Have you been struggling to fall or stay asleep at night? Or has your snoring gotten so heavy and disruptive that you can’t get a good night of rest? If so, your doctor might suggest undergoing a sleep study.
Whether you’re getting tested for sleep apnea or restless leg syndrome, you might wonder what to expect at a sleep study. This article will explain everything you need to know about sleep studies so you’re prepared for the experience.
What is a sleep study?
A sleep study (aka polysomnogram) is a painless, noninvasive evaluation of your sleep patterns. It usually happens in a private room at a hospital or sleep center. Some sleep tests for sleep apnea can be done at home with a prescribed breathing monitor.
Sleep tests typically measure your heart rate, breathing patterns, and oxygen levels while you sleep. They also record brain waves and track your eye and leg movements. This information is used to diagnose sleep disorders like sleep apnea or measure the effectiveness of your current sleep treatment.
What can a sleep study diagnose?
“A sleep study is most commonly recommended to evaluate for sleep apnea,” says Stephanie M. Stahl, MD, a sleep disorders specialist at Indiana University Physicians Sleep Medicine.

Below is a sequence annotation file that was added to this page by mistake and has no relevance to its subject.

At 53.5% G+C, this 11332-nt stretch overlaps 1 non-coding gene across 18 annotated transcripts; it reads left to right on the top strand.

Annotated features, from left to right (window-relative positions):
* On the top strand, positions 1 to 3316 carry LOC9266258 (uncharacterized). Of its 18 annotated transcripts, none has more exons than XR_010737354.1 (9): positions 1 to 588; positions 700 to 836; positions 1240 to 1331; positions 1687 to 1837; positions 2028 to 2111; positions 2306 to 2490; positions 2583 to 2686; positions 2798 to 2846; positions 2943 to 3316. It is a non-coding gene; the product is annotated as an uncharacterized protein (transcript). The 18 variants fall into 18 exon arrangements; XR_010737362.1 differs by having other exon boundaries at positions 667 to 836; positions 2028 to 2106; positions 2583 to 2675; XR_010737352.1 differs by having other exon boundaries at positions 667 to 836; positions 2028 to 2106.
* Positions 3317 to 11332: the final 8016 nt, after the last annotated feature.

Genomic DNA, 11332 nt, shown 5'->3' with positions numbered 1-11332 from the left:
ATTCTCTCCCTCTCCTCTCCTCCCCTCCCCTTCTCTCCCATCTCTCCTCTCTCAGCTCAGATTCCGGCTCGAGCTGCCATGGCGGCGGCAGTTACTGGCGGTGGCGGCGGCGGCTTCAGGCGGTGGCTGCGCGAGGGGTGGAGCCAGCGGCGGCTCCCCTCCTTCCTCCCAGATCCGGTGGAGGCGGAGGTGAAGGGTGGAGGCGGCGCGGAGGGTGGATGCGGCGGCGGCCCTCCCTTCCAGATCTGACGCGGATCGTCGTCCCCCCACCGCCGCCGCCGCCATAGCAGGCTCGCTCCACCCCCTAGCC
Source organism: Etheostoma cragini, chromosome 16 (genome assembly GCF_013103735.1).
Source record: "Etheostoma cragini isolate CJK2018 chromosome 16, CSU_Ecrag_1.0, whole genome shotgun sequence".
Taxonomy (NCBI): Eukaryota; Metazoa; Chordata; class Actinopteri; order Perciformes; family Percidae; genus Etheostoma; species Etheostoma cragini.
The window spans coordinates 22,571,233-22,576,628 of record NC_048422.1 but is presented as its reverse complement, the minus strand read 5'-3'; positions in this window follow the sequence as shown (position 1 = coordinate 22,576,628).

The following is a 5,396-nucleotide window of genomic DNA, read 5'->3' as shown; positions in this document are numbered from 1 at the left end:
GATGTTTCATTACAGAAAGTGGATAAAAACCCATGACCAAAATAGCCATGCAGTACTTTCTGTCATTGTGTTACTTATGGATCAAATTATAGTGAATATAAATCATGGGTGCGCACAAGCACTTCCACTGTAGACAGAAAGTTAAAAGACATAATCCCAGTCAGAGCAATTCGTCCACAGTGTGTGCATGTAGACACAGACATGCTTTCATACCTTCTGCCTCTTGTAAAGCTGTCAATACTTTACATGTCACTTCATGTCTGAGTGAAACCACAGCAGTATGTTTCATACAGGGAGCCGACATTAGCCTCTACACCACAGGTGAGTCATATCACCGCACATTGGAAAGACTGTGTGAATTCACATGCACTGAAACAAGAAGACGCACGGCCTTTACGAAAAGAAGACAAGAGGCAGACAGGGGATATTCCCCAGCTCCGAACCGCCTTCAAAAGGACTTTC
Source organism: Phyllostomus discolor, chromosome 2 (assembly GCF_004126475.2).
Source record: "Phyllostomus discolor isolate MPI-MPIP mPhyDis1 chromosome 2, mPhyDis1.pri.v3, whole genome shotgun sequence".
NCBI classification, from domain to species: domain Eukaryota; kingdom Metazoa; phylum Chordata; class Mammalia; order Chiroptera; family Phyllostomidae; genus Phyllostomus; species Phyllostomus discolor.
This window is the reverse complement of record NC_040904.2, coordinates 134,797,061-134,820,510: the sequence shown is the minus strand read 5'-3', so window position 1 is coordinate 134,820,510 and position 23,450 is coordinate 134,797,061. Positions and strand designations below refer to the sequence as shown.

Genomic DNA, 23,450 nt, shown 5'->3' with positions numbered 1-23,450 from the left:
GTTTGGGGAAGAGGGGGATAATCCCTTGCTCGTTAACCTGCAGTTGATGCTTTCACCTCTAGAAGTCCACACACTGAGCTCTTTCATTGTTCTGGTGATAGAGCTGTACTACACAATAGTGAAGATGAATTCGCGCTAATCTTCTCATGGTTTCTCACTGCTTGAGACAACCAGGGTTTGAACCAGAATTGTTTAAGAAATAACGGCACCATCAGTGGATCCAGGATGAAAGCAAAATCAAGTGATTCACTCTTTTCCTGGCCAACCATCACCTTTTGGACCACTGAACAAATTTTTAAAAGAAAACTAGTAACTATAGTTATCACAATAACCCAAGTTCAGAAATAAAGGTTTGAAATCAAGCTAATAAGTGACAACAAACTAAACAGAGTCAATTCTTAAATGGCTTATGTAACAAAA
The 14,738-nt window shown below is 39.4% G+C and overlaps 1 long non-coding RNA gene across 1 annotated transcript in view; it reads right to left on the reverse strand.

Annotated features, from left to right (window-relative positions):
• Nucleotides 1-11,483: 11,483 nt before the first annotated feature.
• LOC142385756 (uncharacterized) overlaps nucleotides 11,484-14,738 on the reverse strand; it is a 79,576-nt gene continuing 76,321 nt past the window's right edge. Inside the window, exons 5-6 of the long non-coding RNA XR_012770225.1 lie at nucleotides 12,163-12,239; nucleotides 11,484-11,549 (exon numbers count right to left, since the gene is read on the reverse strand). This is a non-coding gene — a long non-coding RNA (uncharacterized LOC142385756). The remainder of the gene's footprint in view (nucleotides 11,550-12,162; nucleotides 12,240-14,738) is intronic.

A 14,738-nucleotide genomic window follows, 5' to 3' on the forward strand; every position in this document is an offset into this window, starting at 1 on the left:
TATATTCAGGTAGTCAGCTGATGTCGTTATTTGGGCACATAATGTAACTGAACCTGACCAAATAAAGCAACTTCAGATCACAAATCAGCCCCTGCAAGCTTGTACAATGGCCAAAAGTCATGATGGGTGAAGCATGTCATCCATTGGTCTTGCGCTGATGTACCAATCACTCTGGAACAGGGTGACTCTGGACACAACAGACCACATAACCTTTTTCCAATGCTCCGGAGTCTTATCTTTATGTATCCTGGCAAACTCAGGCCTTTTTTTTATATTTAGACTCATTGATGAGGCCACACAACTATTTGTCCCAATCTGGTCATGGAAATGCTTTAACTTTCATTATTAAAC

But that’s not all. Sleep studies can also help diagnose the following:
- Sleep-related seizure disorders (such as epilepsy)
- Sleep-related movement disorders (such as periodic limb movement disorder or bruxism)
- Restless leg syndrome
Who needs a sleep study?
Your doctor might recommend a sleep study if your sleep issues or daytime exhaustion are affecting your health.
Take sleep apnea, for instance. If you wake up every morning feeling exhausted or irritable, you might have sleep apnea. Ten to 30% of North Americans suffer from this sleep disorder that causes you to stop breathing intermittently while asleep. Getting diagnosed from a sleep study can be the first step to getting this dangerous condition under control.